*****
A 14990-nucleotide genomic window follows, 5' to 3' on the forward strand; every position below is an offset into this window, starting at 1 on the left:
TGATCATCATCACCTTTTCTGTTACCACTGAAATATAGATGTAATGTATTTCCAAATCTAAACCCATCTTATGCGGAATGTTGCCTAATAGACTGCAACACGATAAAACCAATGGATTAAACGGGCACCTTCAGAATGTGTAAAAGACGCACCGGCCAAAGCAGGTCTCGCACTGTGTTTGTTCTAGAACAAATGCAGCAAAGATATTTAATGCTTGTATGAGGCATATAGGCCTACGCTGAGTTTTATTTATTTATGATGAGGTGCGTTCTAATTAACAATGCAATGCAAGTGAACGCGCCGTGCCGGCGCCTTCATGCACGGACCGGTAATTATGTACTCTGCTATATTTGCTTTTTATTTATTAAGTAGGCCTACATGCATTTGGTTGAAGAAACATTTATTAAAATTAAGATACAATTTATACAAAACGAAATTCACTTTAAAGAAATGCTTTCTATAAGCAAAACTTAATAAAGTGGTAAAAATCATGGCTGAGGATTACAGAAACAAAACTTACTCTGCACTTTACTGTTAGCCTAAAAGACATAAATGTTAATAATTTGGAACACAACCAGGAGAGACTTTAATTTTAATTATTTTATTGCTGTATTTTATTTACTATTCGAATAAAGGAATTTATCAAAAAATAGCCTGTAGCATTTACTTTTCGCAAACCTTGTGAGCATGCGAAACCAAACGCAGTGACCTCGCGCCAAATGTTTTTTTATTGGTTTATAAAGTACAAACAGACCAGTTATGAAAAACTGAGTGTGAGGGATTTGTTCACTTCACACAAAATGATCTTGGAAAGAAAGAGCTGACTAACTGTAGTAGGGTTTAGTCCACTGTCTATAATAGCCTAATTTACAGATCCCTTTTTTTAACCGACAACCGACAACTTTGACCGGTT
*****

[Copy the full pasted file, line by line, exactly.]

A 14990-nucleotide genomic window follows, 5' to 3' on the forward strand; every position below is an offset into this window, starting at 1 on the left:
TGATCATCATCACCTTTTCTGTTACCACTGAAATATAGATGTAATGTATTTCCAAATCTAAACCCATCTTATGCGGAATGTTGCCTAATAGACTGCAACACGATAAAACCAATGGATTAAACGGGCACCTTCAGAATGTGTAAAAGACGCACCGGCCAAAGCAGGTCTCGCACTGTGTTTGTTCTAGAACAAATGCAGCAAAGATATTTAATGCTTGTATGAGGCATATAGGCCTACGCTGAGTTTTATTTATTTATGATGAGGTGCGTTCTAATTAACAATGCAATGCAAGTGAACGCGCCGTGCCGGCGCCTTCATGCACGGACCGGTAATTATGTACTCTGCTATATTTGCTTTTTATTTATTAAGTAGGCCTACATGCATTTGGTTGAAGAAACATTTATTAAAATTAAGATACAATTTATACAAAACGAAATTCACTTTAAAGAAATGCTTTCTATAAGCAAAACTTAATAAAGTGGTAAAAATCATGGCTGAGGATTACAGAAACAAAACTTACTCTGCACTTTACTGTTAGCCTAAAAGACATAAATGTTAATAATTTGGAACACAACCAGGAGAGACTTTAATTTTAATTATTTTATTGCTGTATTTTATTTACTATTCGAATAAAGGAATTTATCAAAAAATAGCCTGTAGCATTTACTTTTCGCAAACCTTGTGAGCATGCGAAACCAAACGCAGTGACCTCGCGCCAAATGTTTTTTTATTGGTTTATAAAGTACAAACAGACCAGTTATGAAAAACTGAGTGTGAGGGATTTGTTCACTTCACACAAAATGATCTTGGAAAGAAAGAGCTGACTAACTGTAGTAGGGTTTAGTCCACTGTCTATAATAGCCTAATTTACAGATCCCTTTTTTTAACCGACAACCGACAACTTTGACCGGTT